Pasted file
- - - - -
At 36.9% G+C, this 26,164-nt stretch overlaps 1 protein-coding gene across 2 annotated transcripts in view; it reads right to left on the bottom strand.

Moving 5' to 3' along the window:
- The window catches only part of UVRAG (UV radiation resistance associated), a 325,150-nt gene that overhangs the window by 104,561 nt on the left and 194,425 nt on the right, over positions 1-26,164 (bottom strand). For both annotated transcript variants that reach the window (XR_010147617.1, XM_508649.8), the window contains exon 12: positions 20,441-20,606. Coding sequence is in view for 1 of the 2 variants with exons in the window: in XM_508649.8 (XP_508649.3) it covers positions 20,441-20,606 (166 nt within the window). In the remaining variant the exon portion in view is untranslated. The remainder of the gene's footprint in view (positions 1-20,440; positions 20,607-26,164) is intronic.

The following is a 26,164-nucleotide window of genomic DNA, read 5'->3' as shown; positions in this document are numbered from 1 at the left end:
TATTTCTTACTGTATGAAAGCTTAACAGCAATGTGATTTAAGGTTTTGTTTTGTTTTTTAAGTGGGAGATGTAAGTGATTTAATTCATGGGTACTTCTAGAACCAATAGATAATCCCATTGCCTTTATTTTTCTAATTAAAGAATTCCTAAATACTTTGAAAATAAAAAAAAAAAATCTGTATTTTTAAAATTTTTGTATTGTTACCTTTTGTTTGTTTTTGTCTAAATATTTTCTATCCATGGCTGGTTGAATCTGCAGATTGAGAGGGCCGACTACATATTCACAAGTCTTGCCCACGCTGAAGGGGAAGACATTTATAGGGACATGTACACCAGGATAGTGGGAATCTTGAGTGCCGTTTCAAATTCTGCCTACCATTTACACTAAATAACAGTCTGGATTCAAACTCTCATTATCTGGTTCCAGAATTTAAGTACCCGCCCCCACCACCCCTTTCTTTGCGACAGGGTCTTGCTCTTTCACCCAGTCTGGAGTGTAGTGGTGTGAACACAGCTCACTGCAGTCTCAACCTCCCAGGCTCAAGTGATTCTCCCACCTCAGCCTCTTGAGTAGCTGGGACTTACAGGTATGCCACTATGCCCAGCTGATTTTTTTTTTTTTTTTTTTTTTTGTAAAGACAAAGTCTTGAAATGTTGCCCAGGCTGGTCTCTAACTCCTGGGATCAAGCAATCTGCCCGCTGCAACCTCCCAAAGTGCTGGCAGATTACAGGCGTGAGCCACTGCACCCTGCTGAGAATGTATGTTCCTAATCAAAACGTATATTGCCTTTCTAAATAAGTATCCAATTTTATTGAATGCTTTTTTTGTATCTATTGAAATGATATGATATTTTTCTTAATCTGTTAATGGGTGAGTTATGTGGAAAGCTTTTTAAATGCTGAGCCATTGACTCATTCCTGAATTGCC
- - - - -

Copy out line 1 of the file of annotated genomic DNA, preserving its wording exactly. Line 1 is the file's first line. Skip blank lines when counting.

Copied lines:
At 36.9% G+C, this 26,164-nt stretch overlaps 1 protein-coding gene across 2 annotated transcripts in view; it reads right to left on the bottom strand.